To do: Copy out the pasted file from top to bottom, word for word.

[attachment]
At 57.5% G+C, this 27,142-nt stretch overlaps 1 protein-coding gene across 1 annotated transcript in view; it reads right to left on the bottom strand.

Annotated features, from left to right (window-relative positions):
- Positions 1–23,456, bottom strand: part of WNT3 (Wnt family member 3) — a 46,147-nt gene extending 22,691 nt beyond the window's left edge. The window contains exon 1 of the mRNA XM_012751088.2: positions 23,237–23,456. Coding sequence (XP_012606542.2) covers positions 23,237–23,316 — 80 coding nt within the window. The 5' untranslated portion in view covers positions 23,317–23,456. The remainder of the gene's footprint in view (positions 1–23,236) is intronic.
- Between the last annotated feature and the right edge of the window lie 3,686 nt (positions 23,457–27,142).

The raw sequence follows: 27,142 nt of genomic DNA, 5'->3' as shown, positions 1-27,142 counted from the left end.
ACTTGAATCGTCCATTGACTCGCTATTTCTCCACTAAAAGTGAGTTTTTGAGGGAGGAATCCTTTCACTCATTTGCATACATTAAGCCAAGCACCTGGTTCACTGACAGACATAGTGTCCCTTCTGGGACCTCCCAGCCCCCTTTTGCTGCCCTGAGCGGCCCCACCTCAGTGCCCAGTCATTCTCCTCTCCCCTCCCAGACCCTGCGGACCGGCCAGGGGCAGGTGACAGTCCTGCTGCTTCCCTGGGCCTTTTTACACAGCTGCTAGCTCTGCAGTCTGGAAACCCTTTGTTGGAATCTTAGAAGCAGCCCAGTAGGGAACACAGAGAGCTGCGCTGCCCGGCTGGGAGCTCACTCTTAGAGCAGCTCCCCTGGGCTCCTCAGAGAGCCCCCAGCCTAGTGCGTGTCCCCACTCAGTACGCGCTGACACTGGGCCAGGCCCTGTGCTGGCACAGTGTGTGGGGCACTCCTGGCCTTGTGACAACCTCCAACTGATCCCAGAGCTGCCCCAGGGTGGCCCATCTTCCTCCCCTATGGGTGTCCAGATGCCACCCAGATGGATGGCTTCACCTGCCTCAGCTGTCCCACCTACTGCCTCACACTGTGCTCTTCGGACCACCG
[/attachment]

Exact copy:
At 57.5% G+C, this 27,142-nt stretch overlaps 1 protein-coding gene across 1 annotated transcript in view; it reads right to left on the bottom strand.

Annotated features, from left to right (window-relative positions):
- Positions 1–23,456, bottom strand: part of WNT3 (Wnt family member 3) — a 46,147-nt gene extending 22,691 nt beyond the window's left edge. The window contains exon 1 of the mRNA XM_012751088.2: positions 23,237–23,456. Coding sequence (XP_012606542.2) covers positions 23,237–23,316 — 80 coding nt within the window. The 5' untranslated portion in view covers positions 23,317–23,456. The remainder of the gene's footprint in view (positions 1–23,236) is intronic.
- Between the last annotated feature and the right edge of the window lie 3,686 nt (positions 23,457–27,142).

The raw sequence follows: 27,142 nt of genomic DNA, 5'->3' as shown, positions 1-27,142 counted from the left end.
ACTTGAATCGTCCATTGACTCGCTATTTCTCCACTAAAAGTGAGTTTTTGAGGGAGGAATCCTTTCACTCATTTGCATACATTAAGCCAAGCACCTGGTTCACTGACAGACATAGTGTCCCTTCTGGGACCTCCCAGCCCCCTTTTGCTGCCCTGAGCGGCCCCACCTCAGTGCCCAGTCATTCTCCTCTCCCCTCCCAGACCCTGCGGACCGGCCAGGGGCAGGTGACAGTCCTGCTGCTTCCCTGGGCCTTTTTACACAGCTGCTAGCTCTGCAGTCTGGAAACCCTTTGTTGGAATCTTAGAAGCAGCCCAGTAGGGAACACAGAGAGCTGCGCTGCCCGGCTGGGAGCTCACTCTTAGAGCAGCTCCCCTGGGCTCCTCAGAGAGCCCCCAGCCTAGTGCGTGTCCCCACTCAGTACGCGCTGACACTGGGCCAGGCCCTGTGCTGGCACAGTGTGTGGGGCACTCCTGGCCTTGTGACAACCTCCAACTGATCCCAGAGCTGCCCCAGGGTGGCCCATCTTCCTCCCCTATGGGTGTCCAGATGCCACCCAGATGGATGGCTTCACCTGCCTCAGCTGTCCCACCTACTGCCTCACACTGTGCTCTTCGGACCACCG